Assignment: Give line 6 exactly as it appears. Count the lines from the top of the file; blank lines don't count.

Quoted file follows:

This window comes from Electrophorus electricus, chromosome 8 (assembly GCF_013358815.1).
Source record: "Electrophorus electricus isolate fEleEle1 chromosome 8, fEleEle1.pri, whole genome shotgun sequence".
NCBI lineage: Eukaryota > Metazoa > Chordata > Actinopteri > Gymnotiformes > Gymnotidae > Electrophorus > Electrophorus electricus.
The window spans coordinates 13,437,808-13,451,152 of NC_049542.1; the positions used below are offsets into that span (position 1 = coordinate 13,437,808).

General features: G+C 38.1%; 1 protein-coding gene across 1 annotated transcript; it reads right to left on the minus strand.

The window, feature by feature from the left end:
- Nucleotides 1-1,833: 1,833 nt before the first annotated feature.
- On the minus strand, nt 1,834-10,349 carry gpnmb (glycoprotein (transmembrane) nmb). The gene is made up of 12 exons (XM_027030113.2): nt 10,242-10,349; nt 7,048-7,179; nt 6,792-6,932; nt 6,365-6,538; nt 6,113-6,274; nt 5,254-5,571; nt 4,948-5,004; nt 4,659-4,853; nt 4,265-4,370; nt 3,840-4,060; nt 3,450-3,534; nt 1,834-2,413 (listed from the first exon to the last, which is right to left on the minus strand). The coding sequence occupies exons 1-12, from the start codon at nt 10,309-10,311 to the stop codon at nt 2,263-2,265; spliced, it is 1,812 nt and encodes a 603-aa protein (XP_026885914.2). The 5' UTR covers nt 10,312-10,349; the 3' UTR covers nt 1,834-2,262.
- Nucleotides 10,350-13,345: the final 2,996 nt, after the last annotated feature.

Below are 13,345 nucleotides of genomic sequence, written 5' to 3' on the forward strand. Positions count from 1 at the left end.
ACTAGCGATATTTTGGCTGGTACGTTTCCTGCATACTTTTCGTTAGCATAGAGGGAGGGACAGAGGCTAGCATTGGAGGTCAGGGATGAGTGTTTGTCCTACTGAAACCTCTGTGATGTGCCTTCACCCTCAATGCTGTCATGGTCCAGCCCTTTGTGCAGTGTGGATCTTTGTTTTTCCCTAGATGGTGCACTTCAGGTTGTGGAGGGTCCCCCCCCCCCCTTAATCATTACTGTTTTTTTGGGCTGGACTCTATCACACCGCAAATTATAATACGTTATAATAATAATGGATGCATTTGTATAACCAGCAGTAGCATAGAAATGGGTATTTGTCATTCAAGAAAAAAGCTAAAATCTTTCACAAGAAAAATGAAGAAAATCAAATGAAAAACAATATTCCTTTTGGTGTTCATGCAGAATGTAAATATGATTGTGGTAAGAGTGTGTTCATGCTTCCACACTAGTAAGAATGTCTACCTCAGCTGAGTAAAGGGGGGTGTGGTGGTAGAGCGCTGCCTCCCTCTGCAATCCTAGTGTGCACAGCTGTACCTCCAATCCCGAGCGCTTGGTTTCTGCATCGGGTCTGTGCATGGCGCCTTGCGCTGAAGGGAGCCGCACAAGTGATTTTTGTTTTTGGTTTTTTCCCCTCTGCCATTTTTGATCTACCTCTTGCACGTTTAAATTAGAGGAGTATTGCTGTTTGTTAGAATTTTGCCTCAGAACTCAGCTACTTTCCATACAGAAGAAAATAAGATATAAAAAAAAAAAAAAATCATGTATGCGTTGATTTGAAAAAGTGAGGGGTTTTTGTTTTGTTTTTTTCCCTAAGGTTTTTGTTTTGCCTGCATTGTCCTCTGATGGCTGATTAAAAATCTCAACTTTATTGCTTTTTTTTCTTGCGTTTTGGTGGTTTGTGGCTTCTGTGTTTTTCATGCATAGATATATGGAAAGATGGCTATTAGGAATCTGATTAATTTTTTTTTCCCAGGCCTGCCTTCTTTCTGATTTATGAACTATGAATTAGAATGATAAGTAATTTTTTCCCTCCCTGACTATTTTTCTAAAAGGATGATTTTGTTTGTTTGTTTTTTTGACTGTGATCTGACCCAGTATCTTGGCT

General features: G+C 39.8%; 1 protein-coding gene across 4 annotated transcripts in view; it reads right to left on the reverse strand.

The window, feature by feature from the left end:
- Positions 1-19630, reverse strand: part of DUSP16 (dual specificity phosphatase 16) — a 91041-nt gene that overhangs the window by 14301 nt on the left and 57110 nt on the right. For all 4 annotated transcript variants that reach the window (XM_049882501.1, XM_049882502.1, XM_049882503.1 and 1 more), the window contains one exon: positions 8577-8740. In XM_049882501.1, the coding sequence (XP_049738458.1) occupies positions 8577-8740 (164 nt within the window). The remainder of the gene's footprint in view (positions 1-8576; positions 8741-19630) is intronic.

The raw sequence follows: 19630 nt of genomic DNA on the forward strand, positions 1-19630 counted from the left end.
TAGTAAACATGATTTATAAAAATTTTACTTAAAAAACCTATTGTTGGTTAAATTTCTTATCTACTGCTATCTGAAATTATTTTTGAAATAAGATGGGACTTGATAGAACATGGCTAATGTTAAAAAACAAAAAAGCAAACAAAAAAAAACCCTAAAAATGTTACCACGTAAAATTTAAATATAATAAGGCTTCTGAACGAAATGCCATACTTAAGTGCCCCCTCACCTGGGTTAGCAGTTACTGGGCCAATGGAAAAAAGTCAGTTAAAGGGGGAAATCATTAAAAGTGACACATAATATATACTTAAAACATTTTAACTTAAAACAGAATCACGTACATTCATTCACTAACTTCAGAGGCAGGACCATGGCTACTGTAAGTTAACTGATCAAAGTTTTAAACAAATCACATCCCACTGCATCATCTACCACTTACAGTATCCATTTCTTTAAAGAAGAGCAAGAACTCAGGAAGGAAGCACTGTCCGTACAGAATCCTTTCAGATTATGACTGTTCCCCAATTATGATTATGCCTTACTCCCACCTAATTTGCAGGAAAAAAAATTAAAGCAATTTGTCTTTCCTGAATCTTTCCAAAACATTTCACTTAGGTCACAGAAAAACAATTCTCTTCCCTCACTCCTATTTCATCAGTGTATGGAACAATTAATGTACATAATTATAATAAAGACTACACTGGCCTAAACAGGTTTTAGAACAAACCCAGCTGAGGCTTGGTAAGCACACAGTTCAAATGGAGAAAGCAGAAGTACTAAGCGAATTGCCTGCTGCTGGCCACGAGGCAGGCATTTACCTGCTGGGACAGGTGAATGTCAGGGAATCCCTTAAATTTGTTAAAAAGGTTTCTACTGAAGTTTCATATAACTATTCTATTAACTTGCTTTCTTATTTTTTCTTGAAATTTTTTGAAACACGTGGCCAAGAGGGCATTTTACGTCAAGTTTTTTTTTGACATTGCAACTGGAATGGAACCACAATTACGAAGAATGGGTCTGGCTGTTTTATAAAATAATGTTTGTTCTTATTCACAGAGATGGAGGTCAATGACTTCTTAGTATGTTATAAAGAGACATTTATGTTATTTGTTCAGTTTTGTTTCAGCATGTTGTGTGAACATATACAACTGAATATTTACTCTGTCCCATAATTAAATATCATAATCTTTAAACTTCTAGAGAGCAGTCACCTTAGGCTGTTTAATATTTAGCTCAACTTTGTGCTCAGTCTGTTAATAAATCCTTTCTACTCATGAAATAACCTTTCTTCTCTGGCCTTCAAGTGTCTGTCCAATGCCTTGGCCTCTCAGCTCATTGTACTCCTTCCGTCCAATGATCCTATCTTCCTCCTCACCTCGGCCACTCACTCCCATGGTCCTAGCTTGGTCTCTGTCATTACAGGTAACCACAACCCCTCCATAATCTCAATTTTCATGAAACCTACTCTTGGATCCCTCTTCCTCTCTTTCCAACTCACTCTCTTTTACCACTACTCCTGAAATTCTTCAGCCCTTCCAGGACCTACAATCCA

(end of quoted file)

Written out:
The window, feature by feature from the left end: